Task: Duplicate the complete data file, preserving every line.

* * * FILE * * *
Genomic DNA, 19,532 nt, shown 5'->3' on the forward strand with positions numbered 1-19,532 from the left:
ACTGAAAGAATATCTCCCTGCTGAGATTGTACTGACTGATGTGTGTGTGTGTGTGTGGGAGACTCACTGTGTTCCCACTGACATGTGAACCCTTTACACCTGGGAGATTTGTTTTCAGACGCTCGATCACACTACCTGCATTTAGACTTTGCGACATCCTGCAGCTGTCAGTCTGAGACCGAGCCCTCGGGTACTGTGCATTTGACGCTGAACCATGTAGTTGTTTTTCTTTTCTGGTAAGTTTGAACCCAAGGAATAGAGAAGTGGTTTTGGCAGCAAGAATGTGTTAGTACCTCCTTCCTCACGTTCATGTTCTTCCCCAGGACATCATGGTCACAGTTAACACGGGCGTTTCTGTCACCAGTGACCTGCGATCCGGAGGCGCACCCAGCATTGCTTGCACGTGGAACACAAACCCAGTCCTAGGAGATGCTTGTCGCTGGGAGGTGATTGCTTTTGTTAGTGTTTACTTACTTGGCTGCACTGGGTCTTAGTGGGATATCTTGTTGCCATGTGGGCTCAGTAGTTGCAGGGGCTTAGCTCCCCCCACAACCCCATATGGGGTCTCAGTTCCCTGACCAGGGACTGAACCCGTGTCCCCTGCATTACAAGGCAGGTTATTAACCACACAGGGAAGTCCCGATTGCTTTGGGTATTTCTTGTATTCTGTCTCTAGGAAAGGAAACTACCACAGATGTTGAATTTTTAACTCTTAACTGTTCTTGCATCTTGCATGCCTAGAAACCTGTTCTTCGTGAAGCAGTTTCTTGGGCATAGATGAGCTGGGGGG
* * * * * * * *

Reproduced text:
Genomic DNA, 19,532 nt, shown 5'->3' on the forward strand with positions numbered 1-19,532 from the left:
ACTGAAAGAATATCTCCCTGCTGAGATTGTACTGACTGATGTGTGTGTGTGTGTGTGGGAGACTCACTGTGTTCCCACTGACATGTGAACCCTTTACACCTGGGAGATTTGTTTTCAGACGCTCGATCACACTACCTGCATTTAGACTTTGCGACATCCTGCAGCTGTCAGTCTGAGACCGAGCCCTCGGGTACTGTGCATTTGACGCTGAACCATGTAGTTGTTTTTCTTTTCTGGTAAGTTTGAACCCAAGGAATAGAGAAGTGGTTTTGGCAGCAAGAATGTGTTAGTACCTCCTTCCTCACGTTCATGTTCTTCCCCAGGACATCATGGTCACAGTTAACACGGGCGTTTCTGTCACCAGTGACCTGCGATCCGGAGGCGCACCCAGCATTGCTTGCACGTGGAACACAAACCCAGTCCTAGGAGATGCTTGTCGCTGGGAGGTGATTGCTTTTGTTAGTGTTTACTTACTTGGCTGCACTGGGTCTTAGTGGGATATCTTGTTGCCATGTGGGCTCAGTAGTTGCAGGGGCTTAGCTCCCCCCACAACCCCATATGGGGTCTCAGTTCCCTGACCAGGGACTGAACCCGTGTCCCCTGCATTACAAGGCAGGTTATTAACCACACAGGGAAGTCCCGATTGCTTTGGGTATTTCTTGTATTCTGTCTCTAGGAAAGGAAACTACCACAGATGTTGAATTTTTAACTCTTAACTGTTCTTGCATCTTGCATGCCTAGAAACCTGTTCTTCGTGAAGCAGTTTCTTGGGCATAGATGAGCTGGGGGG